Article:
We also looked at the difference between the group in 2000 and in 2020. When it comes to the reputation of UK higher education, this was a pull factor for seven of the 10 students from 2000, but just three of the 10 students from 2020, with lower ranked universities’ pull power declining in particular.
Nevertheless, students from 2020 were more likely to list shorter, cheaper and less competitive courses as a pull factor than those from 2000 (seven in 10 cited this compared to six in 10 from 2000).
2020 students were also more likely to say that the pedagogical approaches of the UK were a pull factor (cited by eight) than those from 2000 (just five said this was a pull factor) and they appreciated the intercultural learning and work opportunities more (seven cited these, compared to four in the year 2000 group).
The study therefore shows the overall reputation of UK higher education has declined over the last 20 years, with Chinese students tending to choose the United States as their first choice for STEM subjects, while Canada, Australia and Hong Kong are also desirable study-abroad options for Chinese students.
However, an important pull factor identified by Chinese students in this study is UK universities’ pedagogical approach to teaching and learning. The Socratic method practised in UK universities that focuses on student-centred, question-based and experiential learning is a highly attractive pull factor for Chinese students.
Another strong pull factor that will remain in the future is the English language, still a hot commodity in China. One participant also mentioned that the ‘gentleman’s culture’ in the UK was attractive to Chinese students and their parents, and that, hopefully, this culture would continue in the UK.
Lastly, Chinese students continue to enjoy the intercultural learning opportunities provided by a highly multicultural environment in the UK. All of these pull factors are likely to continue to exist in the UK higher education system for the foreseeable future.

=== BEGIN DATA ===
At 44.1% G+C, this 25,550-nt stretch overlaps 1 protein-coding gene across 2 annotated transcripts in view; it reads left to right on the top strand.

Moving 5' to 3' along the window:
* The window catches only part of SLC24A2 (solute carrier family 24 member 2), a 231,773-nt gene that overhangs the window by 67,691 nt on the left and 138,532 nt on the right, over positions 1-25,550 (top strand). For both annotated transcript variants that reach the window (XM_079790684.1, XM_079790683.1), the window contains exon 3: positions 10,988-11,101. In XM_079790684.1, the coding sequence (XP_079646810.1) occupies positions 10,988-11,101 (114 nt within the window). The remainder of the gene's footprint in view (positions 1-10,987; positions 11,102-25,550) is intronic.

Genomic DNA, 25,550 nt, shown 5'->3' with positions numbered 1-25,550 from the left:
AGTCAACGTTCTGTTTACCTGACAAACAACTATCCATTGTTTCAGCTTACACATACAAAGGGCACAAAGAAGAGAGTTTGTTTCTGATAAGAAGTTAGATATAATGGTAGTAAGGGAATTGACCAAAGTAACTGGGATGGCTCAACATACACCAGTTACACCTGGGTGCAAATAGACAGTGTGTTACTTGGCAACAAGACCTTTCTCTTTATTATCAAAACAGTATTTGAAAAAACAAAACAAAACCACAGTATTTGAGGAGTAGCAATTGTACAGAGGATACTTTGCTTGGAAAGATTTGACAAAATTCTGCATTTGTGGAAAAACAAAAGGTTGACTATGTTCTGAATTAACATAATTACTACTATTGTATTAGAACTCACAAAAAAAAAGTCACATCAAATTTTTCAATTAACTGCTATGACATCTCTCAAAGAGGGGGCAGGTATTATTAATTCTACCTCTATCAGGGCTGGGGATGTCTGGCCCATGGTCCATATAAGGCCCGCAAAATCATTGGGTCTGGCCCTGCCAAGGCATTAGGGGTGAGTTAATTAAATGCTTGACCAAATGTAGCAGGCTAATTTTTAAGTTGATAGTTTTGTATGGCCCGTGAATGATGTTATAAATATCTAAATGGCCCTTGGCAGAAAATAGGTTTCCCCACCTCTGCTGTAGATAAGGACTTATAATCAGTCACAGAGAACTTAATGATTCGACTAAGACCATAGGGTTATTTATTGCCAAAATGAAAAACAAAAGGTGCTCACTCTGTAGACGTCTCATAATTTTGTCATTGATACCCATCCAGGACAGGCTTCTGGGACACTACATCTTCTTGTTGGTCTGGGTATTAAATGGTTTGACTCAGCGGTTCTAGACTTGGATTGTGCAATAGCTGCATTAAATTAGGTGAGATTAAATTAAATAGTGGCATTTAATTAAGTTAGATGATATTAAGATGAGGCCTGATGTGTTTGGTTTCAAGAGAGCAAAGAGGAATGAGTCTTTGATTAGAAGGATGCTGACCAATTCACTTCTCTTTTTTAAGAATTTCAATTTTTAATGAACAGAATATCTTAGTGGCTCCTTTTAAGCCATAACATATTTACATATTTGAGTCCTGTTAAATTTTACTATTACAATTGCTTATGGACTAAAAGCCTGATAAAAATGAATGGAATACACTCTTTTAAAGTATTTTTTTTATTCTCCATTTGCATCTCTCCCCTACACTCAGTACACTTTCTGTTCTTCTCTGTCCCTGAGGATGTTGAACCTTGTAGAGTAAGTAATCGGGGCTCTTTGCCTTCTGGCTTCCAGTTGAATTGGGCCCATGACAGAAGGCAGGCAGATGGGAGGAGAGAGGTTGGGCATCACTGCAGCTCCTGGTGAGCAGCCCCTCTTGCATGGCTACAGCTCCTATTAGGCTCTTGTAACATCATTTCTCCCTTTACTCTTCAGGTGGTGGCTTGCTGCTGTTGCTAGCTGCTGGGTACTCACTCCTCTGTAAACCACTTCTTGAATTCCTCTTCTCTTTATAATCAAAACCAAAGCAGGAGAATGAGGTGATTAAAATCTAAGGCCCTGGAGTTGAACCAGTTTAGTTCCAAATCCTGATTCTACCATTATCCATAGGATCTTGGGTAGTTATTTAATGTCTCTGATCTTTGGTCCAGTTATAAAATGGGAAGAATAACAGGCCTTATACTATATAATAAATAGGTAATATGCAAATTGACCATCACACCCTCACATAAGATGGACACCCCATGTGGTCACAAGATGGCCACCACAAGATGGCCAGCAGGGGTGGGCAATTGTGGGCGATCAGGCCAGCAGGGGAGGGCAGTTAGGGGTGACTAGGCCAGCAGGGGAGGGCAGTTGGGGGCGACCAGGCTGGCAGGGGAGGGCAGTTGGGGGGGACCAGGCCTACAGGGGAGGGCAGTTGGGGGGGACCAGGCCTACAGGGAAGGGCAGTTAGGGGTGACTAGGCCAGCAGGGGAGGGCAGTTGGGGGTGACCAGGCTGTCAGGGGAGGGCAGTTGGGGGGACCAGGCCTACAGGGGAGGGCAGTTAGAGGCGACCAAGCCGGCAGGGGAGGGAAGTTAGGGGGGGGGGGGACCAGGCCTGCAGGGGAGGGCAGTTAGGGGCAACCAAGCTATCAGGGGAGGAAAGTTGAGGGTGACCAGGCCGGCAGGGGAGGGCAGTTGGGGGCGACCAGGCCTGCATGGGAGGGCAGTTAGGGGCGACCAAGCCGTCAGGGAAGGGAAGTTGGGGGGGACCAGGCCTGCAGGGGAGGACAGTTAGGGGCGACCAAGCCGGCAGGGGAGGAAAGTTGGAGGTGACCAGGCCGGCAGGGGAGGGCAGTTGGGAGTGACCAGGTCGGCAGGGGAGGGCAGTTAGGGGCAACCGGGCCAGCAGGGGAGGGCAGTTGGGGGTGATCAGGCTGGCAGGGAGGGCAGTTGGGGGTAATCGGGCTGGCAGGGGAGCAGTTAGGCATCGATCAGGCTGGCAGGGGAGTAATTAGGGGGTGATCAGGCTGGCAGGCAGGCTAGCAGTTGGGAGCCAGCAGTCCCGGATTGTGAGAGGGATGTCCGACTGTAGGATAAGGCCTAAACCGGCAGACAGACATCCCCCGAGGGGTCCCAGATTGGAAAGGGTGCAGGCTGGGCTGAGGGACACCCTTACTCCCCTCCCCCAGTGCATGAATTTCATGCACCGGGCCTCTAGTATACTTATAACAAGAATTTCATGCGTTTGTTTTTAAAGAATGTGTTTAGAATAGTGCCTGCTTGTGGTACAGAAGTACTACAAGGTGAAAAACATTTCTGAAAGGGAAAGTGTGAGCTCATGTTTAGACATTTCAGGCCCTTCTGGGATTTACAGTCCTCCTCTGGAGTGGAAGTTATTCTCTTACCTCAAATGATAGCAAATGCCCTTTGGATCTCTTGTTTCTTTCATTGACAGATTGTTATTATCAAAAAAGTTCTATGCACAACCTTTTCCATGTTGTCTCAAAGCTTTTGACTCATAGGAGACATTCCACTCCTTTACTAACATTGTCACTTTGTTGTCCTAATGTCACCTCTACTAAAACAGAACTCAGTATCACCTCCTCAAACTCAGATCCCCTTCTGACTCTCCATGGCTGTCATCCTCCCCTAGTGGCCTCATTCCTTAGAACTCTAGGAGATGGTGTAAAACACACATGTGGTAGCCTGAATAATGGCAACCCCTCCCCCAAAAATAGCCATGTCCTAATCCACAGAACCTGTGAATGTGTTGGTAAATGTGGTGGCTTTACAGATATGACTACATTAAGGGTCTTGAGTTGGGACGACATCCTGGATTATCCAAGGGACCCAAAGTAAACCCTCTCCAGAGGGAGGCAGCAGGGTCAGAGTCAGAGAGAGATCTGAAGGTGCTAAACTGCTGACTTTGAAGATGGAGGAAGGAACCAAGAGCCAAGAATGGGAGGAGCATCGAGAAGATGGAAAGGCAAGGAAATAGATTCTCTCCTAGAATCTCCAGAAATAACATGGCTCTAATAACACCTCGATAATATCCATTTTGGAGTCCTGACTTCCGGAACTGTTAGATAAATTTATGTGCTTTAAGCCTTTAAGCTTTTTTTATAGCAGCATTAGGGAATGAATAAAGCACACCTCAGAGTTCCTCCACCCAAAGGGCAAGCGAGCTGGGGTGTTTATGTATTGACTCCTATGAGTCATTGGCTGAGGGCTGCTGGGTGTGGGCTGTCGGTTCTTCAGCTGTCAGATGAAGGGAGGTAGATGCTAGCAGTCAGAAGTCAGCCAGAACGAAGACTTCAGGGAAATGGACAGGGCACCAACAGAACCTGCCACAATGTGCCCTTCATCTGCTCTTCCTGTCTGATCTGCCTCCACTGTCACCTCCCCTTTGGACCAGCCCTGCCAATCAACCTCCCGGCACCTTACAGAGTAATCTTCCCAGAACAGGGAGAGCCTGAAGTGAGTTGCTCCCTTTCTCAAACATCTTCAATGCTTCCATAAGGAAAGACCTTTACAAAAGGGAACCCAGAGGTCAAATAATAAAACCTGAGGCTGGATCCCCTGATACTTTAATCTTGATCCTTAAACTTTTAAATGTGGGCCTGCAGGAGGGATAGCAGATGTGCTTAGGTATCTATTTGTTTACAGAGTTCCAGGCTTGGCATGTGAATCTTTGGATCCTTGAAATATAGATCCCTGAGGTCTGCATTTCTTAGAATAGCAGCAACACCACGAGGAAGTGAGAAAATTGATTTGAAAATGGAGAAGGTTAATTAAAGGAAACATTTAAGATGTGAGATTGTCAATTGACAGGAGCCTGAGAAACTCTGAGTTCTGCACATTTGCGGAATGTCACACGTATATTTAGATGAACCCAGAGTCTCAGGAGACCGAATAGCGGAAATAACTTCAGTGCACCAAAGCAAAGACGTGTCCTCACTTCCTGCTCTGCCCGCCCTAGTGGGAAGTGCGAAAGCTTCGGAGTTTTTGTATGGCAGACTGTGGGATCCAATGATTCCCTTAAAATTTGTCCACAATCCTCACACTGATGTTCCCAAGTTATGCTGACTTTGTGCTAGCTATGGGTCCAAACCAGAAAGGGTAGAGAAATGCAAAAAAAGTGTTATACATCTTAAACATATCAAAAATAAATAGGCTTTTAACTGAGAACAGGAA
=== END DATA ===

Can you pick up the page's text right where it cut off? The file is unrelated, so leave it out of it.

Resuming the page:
What does the future hold?
Will Chinese students continue to come to study in the UK? The answer to that question is yes. But are there things that international education professionals in the UK should worry about? Are there issues that may challenge the sustainability of international education in the UK? There seem to be a few, based on the findings of this study.
The reputation of UK higher education has figured less importantly as a pull factor for Chinese students among the 2020 cohort of graduates compared with the 2000 cohort. Though this is a small sample, this finding is consistent with the general picture of UK universities’ rankings sliding and Chinese universities’ rankings improving in the past 20 years.
With reputation as a less important pull factor, Chinese students are more attracted to one-year masters programmes in the UK as a shorter, easier and less expensive way to meet the Chinese job market demand.
The Socratic pedagogical approaches adopted in teaching will continue to be a strong pull factor, but this approach often requires smaller classes and more instructor engagement with students.
Finally, it is important to note that none of the 10 Chinese graduates from the 2020 cohort cited post-graduation work experience and employment opportunities as a pull factor, particularly in the context of the recent debate in the UK on international student and immigration policy. However, the competitiveness of the job market in China means that some postgraduates from UK universities will still find it challenging to find suitable employment in China.
The tough job market in China will only drive more students to pursue postgraduate qualifications internationally where ranking will continue to play a determining role in decision-making. At the same time, this may also drive a new cycle of competitiveness when it comes to doctoral degrees.
Cheryl Yu is an international higher education practitioner and researcher.